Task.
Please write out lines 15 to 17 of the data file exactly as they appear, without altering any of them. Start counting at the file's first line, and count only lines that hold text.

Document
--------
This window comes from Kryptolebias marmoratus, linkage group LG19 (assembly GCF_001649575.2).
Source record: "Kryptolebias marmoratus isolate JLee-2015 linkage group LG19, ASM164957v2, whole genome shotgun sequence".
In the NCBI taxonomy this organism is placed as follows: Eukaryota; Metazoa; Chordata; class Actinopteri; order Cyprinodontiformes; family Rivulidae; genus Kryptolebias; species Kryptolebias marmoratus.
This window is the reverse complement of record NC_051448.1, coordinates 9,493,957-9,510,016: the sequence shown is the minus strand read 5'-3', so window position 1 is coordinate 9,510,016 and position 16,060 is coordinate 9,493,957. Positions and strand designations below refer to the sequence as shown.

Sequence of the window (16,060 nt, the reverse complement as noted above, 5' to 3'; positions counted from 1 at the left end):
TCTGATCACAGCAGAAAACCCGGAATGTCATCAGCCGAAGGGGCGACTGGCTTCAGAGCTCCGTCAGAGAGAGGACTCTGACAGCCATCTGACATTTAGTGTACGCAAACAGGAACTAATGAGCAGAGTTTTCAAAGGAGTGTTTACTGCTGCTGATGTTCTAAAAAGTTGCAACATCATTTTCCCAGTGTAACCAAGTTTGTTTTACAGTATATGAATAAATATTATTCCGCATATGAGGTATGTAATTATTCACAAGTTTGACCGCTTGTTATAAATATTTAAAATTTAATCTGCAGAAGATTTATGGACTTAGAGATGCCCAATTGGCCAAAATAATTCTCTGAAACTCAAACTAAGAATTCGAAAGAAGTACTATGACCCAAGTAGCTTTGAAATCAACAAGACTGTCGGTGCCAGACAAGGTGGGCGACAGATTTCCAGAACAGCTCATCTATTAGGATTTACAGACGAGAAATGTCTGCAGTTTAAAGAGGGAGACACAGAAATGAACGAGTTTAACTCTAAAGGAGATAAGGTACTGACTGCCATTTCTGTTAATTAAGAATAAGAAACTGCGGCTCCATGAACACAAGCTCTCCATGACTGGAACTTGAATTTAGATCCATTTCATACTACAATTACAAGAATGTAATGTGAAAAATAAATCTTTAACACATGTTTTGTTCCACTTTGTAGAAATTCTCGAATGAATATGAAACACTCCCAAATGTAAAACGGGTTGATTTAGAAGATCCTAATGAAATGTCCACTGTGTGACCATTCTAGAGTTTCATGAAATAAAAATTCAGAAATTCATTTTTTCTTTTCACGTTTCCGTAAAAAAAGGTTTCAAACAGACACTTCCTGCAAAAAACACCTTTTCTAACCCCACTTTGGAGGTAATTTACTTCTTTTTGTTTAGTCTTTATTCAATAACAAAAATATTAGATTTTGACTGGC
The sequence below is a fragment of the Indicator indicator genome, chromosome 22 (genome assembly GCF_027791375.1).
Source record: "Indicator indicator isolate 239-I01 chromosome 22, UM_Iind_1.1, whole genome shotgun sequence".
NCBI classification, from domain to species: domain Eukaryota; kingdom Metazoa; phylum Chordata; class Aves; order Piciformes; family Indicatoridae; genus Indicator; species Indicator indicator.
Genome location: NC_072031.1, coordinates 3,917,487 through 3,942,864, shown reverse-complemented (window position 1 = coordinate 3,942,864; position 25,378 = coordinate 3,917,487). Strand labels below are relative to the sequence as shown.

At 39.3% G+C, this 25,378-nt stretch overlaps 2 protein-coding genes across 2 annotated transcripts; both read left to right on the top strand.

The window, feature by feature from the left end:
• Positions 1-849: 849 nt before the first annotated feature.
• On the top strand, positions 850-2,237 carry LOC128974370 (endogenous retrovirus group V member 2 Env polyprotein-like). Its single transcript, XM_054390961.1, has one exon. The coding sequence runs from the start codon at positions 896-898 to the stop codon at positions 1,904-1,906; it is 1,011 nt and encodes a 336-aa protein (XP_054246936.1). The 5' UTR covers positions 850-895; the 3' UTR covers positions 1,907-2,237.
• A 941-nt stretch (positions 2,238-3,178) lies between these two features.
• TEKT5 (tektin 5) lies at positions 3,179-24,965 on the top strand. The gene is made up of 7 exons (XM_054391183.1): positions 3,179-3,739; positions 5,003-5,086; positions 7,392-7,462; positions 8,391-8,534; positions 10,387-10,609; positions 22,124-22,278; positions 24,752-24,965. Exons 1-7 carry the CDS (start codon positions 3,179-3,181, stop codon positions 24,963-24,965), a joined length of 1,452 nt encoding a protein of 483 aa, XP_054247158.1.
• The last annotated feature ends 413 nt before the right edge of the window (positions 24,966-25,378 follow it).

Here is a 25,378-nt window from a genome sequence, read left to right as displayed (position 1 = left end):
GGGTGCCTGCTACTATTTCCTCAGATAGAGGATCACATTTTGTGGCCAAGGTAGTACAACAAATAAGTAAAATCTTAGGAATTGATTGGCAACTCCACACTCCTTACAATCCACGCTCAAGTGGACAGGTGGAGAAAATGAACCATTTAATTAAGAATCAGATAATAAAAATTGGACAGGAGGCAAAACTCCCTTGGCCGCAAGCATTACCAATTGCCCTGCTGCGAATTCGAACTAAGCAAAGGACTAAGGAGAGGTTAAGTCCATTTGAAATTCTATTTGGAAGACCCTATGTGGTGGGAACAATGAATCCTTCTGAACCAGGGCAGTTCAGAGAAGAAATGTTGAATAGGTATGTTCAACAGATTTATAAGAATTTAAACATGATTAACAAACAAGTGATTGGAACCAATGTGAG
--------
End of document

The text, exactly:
• A 941-nt stretch (positions 2,238-3,178) lies between these two features.
• TEKT5 (tektin 5) lies at positions 3,179-24,965 on the top strand. The gene is made up of 7 exons (XM_054391183.1): positions 3,179-3,739; positions 5,003-5,086; positions 7,392-7,462; positions 8,391-8,534; positions 10,387-10,609; positions 22,124-22,278; positions 24,752-24,965. Exons 1-7 carry the CDS (start codon positions 3,179-3,181, stop codon positions 24,963-24,965), a joined length of 1,452 nt encoding a protein of 483 aa, XP_054247158.1.
• The last annotated feature ends 413 nt before the right edge of the window (positions 24,966-25,378 follow it).